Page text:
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Henry Wadsworth Longfellow, ed. Poems of Places: An Anthology in 31 Volumes.
Spain, Portugal, Belgium, and Holland: Vols. XIV–XV. 1876–79.

Introductory to Spain

The Wake of the King of Spain

By Anna Laetitia Barbauld (1743–1825)

  • The kings of Spain for nine days after death are placed sitting in robes of state with their attendants around them, and solemnly summoned by the proper officers to their meals and their amusements, as if living.

  • ARRAYED in robes of regal state,

    But stiff and cold the monarch sate;

    In gorgeous vests, his chair beside,

    Stood prince and peer, the nation’s pride;

    And paladin and high-born dame

    Their place amid the circle claim;

    And wands of office lifted high,

    And arms and blazoned heraldry,—

    All mute like marble statues stand,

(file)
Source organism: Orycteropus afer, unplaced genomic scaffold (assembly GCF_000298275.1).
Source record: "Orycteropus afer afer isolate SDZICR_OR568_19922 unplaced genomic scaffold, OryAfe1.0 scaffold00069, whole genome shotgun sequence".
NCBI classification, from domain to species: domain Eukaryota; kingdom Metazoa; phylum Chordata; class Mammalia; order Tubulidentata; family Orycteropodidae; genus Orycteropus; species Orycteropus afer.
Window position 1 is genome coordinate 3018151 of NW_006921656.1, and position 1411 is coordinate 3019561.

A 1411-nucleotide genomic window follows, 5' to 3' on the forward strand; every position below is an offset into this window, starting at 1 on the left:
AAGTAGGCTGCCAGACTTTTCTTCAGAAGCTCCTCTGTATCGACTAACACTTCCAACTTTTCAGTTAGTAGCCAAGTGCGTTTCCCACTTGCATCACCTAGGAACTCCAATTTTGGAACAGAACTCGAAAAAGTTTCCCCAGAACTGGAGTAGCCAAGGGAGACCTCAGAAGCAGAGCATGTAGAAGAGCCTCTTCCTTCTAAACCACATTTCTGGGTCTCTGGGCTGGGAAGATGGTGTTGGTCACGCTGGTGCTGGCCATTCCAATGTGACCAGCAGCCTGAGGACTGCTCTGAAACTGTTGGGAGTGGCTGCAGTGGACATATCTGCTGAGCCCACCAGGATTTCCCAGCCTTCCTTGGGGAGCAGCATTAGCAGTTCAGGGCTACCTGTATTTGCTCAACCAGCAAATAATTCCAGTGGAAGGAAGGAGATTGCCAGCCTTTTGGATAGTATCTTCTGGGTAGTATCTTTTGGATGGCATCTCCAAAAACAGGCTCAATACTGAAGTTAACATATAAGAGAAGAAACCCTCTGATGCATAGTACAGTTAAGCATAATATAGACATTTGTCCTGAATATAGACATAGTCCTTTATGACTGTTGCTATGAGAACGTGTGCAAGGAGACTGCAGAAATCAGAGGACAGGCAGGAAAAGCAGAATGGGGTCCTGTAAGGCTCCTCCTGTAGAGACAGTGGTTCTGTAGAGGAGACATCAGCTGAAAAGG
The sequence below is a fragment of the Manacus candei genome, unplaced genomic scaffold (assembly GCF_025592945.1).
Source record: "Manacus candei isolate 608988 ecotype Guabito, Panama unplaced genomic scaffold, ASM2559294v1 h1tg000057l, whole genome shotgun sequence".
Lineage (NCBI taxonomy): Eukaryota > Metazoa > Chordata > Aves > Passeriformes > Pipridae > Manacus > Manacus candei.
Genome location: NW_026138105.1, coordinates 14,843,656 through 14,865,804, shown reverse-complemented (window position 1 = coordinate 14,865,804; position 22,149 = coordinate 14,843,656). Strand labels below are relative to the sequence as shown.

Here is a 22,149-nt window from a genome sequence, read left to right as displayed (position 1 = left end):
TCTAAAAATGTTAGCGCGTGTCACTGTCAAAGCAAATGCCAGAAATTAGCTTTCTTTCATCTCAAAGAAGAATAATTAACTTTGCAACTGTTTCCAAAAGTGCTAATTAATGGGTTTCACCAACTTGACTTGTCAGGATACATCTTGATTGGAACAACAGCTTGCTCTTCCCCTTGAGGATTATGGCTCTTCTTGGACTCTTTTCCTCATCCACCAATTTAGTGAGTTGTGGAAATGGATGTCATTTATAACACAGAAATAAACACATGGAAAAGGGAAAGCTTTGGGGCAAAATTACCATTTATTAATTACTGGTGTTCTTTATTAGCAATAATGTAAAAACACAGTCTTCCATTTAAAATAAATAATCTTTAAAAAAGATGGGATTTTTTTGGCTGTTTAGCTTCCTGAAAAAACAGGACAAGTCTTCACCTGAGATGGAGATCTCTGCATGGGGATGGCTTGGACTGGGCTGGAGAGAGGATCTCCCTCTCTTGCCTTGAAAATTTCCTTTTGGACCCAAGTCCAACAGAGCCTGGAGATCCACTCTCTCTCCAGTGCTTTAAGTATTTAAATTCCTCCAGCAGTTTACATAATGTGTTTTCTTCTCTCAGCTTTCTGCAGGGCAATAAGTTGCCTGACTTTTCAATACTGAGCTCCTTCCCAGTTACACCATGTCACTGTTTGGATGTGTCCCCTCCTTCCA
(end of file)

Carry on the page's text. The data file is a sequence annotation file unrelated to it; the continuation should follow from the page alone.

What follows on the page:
Nor raise the eye, nor move the hand;

    No voice, no sound to stir the air,

    The silence of the grave is there.

    The portal opens,—hark, a voice!

    “Come forth, O king! O king, rejoice!

    The bowl is filled, the feast is spread,

    Come forth, O king!” The king is dead.

    The bowl, the feast, he tastes no more,

    The feast of life for him is o’er.

    Again the sounding portals shake,

    And speaks again the voice that spake:

    “The sun is high, the sun is warm;

    Forth to the field the gallants swarm,

    The foaming bit the courser champs,

    His hoof the turf impatient stamps;

    Light on their steeds the hunters spring;

    The sun is high,—Come forth, O king!”

    Along these melancholy walls

    In vain the voice of pleasure calls:

    The horse may neigh, and bay the hound,—

    He hears no more; his sleep is sound.

    Retire;—once more the portals close;

    Leave, leave him to his dread repose.